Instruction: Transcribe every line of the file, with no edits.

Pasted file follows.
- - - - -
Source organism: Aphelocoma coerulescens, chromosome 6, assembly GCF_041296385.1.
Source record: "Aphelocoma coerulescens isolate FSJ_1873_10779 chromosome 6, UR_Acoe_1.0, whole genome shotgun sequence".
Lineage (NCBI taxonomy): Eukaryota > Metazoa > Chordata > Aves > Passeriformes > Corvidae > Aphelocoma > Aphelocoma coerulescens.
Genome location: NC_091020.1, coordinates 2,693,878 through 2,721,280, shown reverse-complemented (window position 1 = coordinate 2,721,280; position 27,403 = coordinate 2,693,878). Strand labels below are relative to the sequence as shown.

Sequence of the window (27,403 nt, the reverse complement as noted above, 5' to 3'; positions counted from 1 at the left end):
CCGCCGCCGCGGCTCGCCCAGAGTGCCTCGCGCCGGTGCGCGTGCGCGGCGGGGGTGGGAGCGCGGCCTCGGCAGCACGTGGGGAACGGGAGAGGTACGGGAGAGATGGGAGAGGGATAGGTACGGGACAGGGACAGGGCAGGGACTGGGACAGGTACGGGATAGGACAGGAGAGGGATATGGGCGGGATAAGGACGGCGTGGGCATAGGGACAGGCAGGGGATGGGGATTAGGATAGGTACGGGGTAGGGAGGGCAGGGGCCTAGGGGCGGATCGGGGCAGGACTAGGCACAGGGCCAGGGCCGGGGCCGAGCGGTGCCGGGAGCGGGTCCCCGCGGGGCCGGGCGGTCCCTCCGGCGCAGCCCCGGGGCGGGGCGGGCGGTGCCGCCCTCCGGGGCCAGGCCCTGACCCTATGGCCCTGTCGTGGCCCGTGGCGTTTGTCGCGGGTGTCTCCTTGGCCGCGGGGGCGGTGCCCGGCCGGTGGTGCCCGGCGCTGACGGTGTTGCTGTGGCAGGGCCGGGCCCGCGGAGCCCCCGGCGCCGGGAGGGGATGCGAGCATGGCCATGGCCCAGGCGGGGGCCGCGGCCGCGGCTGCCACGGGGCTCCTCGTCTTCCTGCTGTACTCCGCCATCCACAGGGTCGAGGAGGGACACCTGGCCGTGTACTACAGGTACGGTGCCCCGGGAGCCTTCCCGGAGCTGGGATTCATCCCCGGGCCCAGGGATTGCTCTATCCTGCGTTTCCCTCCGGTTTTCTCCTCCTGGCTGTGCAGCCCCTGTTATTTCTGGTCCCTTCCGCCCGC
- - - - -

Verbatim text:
Source organism: Aphelocoma coerulescens, chromosome 6, assembly GCF_041296385.1.
Source record: "Aphelocoma coerulescens isolate FSJ_1873_10779 chromosome 6, UR_Acoe_1.0, whole genome shotgun sequence".
Lineage (NCBI taxonomy): Eukaryota > Metazoa > Chordata > Aves > Passeriformes > Corvidae > Aphelocoma > Aphelocoma coerulescens.
Genome location: NC_091020.1, coordinates 2,693,878 through 2,721,280, shown reverse-complemented (window position 1 = coordinate 2,721,280; position 27,403 = coordinate 2,693,878). Strand labels below are relative to the sequence as shown.

Sequence of the window (27,403 nt, the reverse complement as noted above, 5' to 3'; positions counted from 1 at the left end):
CCGCCGCCGCGGCTCGCCCAGAGTGCCTCGCGCCGGTGCGCGTGCGCGGCGGGGGTGGGAGCGCGGCCTCGGCAGCACGTGGGGAACGGGAGAGGTACGGGAGAGATGGGAGAGGGATAGGTACGGGACAGGGACAGGGCAGGGACTGGGACAGGTACGGGATAGGACAGGAGAGGGATATGGGCGGGATAAGGACGGCGTGGGCATAGGGACAGGCAGGGGATGGGGATTAGGATAGGTACGGGGTAGGGAGGGCAGGGGCCTAGGGGCGGATCGGGGCAGGACTAGGCACAGGGCCAGGGCCGGGGCCGAGCGGTGCCGGGAGCGGGTCCCCGCGGGGCCGGGCGGTCCCTCCGGCGCAGCCCCGGGGCGGGGCGGGCGGTGCCGCCCTCCGGGGCCAGGCCCTGACCCTATGGCCCTGTCGTGGCCCGTGGCGTTTGTCGCGGGTGTCTCCTTGGCCGCGGGGGCGGTGCCCGGCCGGTGGTGCCCGGCGCTGACGGTGTTGCTGTGGCAGGGCCGGGCCCGCGGAGCCCCCGGCGCCGGGAGGGGATGCGAGCATGGCCATGGCCCAGGCGGGGGCCGCGGCCGCGGCTGCCACGGGGCTCCTCGTCTTCCTGCTGTACTCCGCCATCCACAGGGTCGAGGAGGGACACCTGGCCGTGTACTACAGGTACGGTGCCCCGGGAGCCTTCCCGGAGCTGGGATTCATCCCCGGGCCCAGGGATTGCTCTATCCTGCGTTTCCCTCCGGTTTTCTCCTCCTGGCTGTGCAGCCCCTGTTATTTCTGGTCCCTTCCGCCCGC